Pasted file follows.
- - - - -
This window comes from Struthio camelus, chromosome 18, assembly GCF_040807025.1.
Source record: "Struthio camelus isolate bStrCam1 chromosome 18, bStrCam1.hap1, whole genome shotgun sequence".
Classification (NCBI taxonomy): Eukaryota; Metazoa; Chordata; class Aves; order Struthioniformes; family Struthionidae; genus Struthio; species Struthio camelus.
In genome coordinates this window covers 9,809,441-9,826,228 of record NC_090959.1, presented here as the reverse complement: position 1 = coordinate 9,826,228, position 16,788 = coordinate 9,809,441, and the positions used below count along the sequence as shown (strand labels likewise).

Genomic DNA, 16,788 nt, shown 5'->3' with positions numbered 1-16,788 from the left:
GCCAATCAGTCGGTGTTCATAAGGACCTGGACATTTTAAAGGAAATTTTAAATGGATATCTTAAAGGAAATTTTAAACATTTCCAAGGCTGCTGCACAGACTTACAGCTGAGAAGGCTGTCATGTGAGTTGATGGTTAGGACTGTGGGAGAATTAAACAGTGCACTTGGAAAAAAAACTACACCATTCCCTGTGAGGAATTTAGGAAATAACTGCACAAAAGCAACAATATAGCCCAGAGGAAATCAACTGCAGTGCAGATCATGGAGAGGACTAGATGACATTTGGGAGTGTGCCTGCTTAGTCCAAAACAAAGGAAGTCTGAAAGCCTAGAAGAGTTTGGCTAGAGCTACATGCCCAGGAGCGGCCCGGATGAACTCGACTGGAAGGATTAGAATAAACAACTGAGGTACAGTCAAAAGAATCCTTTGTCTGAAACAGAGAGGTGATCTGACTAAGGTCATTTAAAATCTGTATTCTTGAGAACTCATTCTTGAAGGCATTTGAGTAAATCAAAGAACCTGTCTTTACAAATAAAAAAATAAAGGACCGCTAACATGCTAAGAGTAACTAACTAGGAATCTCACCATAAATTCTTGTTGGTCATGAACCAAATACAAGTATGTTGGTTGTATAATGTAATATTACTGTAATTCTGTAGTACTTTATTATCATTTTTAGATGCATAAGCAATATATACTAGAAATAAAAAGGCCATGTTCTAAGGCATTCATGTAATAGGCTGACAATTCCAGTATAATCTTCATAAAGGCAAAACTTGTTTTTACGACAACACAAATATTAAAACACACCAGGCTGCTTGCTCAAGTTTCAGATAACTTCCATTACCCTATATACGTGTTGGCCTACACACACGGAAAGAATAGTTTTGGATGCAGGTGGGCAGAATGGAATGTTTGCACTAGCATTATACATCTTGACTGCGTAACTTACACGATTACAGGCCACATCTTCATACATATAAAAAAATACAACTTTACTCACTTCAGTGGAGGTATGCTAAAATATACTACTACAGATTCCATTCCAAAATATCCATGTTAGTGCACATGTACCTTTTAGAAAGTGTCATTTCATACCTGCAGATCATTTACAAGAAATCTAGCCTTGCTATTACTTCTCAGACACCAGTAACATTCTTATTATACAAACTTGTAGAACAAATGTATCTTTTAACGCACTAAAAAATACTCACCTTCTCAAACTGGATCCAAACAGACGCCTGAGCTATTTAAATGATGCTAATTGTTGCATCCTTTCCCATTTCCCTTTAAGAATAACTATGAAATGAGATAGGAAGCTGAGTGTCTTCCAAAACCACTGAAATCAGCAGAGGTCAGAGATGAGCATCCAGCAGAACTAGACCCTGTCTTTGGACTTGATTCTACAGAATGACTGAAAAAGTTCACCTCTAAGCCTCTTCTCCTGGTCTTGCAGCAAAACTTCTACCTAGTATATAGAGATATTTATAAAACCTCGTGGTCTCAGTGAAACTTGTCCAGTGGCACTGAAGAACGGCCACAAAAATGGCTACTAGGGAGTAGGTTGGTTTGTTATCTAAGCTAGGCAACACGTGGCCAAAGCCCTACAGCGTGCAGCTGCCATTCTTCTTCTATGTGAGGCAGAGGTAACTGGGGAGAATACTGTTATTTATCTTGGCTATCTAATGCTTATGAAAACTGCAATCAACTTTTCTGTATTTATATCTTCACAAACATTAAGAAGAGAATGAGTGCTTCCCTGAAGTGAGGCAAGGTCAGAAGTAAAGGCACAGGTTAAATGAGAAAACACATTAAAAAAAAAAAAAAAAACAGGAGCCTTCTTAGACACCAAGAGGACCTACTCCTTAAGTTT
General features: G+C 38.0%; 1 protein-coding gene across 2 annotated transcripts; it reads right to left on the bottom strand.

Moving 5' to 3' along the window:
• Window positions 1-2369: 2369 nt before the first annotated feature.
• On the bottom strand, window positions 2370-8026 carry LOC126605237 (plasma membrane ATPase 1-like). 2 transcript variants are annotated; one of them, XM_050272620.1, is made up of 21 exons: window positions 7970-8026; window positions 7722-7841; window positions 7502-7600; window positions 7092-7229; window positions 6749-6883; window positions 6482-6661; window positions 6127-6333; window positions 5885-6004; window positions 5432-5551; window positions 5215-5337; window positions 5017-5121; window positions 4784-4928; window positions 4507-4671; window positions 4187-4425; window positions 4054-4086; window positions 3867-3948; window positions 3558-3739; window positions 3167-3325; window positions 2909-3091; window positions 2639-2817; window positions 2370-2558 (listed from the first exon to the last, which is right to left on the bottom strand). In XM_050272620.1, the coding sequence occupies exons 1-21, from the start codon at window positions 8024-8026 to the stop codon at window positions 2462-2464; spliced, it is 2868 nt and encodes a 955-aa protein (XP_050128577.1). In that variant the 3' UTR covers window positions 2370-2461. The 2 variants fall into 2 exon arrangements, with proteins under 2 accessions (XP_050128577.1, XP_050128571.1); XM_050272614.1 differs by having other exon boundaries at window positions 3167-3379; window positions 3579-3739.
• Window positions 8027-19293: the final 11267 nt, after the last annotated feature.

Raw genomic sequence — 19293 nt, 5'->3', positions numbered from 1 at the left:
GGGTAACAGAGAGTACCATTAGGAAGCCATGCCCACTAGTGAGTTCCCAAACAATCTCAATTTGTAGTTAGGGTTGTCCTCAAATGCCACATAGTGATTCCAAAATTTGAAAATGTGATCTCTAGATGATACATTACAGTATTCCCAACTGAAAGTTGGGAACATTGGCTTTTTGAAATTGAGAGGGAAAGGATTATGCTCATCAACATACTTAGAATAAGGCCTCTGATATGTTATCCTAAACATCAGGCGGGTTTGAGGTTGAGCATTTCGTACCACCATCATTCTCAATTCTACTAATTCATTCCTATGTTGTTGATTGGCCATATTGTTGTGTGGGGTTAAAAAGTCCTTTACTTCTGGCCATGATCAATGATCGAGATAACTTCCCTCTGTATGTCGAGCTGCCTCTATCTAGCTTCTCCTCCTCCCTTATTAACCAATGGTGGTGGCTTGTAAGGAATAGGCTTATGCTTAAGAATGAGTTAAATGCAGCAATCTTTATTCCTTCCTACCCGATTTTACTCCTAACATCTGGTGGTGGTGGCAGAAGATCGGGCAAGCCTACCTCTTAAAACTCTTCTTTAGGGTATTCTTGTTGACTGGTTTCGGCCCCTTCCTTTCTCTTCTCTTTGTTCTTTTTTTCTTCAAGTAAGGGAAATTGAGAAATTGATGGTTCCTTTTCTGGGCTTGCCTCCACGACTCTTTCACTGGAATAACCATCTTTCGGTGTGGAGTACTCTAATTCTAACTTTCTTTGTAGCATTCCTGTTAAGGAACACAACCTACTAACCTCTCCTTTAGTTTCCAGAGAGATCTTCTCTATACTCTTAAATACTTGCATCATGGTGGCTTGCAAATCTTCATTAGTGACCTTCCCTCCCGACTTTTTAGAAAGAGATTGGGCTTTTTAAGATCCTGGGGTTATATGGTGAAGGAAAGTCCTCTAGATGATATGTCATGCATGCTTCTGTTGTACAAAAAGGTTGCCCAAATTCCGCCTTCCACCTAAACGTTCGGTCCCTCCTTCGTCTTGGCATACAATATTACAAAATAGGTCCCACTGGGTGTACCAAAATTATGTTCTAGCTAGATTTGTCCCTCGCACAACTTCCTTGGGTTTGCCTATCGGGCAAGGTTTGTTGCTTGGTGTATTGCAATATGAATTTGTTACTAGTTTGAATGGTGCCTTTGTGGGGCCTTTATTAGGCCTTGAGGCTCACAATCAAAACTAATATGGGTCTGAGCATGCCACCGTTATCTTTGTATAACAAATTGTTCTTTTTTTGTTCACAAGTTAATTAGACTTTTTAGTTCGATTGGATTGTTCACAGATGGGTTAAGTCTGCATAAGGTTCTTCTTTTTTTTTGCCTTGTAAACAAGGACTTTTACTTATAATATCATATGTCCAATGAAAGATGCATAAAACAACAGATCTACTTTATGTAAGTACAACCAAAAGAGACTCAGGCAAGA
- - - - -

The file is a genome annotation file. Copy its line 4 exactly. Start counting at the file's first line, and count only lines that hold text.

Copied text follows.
In genome coordinates this window covers 9,809,441-9,826,228 of record NC_090959.1, presented here as the reverse complement: position 1 = coordinate 9,826,228, position 16,788 = coordinate 9,809,441, and the positions used below count along the sequence as shown (strand labels likewise).